Monday 19-12-2016 - 13:00
This is a guest blog by Guilaine Kinouani a writer, independent trainer and consultant on race, culture and equality.
Being exposed to trauma, suffering and injustice is a recurrent experience for women of colour, particularly in the current economic climate. Hate crimes and Islamophobia are on the rise and 'Brexit' has laid bare the xenophobia and racism that is still rampant in our society. Via social media, we are often bombarded with images of dehumanisation. Distressed or dead Black and Brown bodies recurrently appear on our social media 'timelines' sometimes triggering us or taking us back to painful places. As if that was not enough, we also have to navigate everyday indignities, micro-aggressions and/or structural violence.
At times surviving and thriving can feel like impossible tasks. Our trying socio-political conditions and our history can have significant effects on our wellbeing, our sense of safety and our ability to feel connected. Most therapy models unfortunately, still take little account of race and racism or sexism and their impact upon the psychological world of people of colour. Indeed, many have asserted that white (male-centric) culture forms the foundation of the theory, research and practice of mainstream therapeutic provisions, as a result many of us are reluctant to seek support for our wellbeing.
We feel therapists may not get us or our structural realities, we fear that we may get pathologised, we fear being re-traumatised. So we stay silent. We stay alone. Often too we stay ashamed. Increasing our isolation and at times distress. The self-care workshops have been designed to address the above experiences for those who want to seek support from their peers and/or wish to empower themselves to better look after themselves.
The workshops will offer us, women of colour, an opportunity to examine our condition, social realities and histories and their impact on our experiences of the world. They will provide us an opportunity to connect and together, to reflect on the current challenges to our identity, humanity and wellbeing. Using a Framework, Blackness Centred Self-compassion, that is rooted in our lived experience, a framework that aims to start from our vantage point.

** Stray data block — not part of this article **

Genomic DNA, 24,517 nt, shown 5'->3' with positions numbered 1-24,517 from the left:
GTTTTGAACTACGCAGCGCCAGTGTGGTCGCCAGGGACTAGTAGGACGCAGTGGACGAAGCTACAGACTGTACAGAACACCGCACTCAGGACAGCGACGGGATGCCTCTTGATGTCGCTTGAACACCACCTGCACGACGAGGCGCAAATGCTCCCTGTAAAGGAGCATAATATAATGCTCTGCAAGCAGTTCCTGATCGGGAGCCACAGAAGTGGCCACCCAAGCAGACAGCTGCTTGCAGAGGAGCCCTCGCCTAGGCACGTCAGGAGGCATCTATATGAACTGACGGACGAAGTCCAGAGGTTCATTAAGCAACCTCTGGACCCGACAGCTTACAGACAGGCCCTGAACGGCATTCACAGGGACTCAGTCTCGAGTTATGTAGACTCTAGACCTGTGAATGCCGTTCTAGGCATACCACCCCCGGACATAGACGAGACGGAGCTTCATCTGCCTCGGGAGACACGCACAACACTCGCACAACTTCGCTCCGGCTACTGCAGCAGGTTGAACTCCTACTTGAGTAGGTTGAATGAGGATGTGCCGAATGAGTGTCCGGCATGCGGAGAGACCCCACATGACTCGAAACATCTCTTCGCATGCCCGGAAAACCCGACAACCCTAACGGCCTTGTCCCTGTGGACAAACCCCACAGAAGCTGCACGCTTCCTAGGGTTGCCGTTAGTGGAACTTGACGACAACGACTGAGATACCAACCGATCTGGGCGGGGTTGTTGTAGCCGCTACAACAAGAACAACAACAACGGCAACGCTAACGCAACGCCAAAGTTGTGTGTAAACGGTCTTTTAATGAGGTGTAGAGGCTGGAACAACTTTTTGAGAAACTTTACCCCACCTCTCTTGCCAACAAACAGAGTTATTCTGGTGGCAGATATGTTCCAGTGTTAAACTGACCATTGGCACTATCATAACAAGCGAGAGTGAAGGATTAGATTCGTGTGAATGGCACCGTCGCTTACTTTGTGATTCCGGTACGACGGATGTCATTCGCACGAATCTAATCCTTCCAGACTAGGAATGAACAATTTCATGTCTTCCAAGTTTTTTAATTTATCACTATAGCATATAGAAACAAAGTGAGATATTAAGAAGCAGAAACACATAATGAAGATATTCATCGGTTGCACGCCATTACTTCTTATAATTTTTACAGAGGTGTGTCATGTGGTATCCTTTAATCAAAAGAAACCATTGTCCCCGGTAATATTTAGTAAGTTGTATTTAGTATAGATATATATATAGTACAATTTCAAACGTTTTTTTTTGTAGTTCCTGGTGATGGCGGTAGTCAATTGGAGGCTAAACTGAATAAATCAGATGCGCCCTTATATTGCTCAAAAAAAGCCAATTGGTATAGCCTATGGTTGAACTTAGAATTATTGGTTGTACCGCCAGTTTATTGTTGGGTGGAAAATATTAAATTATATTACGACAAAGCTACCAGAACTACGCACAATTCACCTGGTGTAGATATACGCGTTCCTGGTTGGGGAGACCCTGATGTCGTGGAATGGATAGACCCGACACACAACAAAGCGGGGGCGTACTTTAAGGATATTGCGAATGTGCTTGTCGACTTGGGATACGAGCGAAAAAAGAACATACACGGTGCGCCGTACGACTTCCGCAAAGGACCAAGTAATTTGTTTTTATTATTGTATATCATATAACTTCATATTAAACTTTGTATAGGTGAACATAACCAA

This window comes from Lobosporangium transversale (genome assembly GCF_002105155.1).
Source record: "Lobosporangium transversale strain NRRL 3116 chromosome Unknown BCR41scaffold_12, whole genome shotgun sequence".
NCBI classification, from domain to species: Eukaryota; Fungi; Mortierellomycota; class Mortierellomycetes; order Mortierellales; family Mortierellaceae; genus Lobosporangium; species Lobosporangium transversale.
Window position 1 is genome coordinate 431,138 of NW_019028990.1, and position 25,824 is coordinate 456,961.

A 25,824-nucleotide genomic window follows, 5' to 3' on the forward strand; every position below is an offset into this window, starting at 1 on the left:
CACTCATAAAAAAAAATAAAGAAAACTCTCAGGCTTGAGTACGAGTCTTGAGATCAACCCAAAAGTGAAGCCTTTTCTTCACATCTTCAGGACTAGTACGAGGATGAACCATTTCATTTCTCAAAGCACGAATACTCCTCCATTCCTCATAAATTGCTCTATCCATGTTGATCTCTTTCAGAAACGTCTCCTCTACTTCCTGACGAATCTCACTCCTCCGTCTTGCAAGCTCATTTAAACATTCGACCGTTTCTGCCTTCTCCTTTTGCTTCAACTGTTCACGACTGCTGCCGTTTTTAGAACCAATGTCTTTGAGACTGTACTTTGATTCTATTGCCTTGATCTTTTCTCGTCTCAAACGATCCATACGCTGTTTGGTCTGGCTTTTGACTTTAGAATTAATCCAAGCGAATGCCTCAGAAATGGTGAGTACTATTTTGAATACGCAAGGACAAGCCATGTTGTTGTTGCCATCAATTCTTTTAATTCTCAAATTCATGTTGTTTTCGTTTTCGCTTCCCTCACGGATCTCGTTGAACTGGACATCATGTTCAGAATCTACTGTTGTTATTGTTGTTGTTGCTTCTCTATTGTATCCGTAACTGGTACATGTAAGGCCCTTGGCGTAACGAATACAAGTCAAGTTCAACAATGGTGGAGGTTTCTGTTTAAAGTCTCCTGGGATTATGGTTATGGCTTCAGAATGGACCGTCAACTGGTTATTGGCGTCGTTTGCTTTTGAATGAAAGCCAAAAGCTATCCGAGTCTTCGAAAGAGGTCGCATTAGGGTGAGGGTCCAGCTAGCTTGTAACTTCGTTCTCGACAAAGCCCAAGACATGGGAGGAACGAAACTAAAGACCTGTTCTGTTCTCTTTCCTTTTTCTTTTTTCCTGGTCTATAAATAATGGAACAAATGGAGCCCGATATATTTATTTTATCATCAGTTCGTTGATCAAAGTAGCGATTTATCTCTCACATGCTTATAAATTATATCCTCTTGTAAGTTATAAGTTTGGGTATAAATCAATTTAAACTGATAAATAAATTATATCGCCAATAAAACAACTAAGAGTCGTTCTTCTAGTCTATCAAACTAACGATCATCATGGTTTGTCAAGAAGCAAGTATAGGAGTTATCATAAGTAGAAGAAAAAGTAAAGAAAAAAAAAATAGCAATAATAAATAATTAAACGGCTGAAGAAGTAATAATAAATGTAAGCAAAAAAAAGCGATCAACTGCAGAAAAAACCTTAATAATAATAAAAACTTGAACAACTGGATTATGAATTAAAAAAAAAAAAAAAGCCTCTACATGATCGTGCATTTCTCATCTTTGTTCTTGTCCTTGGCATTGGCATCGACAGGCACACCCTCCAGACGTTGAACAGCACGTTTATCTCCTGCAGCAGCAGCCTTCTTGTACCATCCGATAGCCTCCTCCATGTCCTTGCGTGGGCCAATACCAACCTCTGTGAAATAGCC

There are very few spaces where we can speak honestly about ourselves, where we can connect and we can feel heard, valued and validated without having to educate and make disclaimers about parts of ourselves. We wish to facilitate such a space. But first and foremost, we aim to encourage each other to better attend to our needs, to centre our experiences and to practice self-kindness and self-compassion not only as a way to practice self-care but also as a strategy to actively resist the continued social devaluation of our bodies.
Details of the workshops
Two initial workshops are being scheduled to take place on Friday 20 December and Friday 27 December, at the TindleManor, London as follow:
A morning workshop
From 10:30 to 13:00
An afternoon workshop*
From 14:00 to 16:30
*The afternoon workshop is for women who identify as Black only.
If you would like to find more about the workshop please click here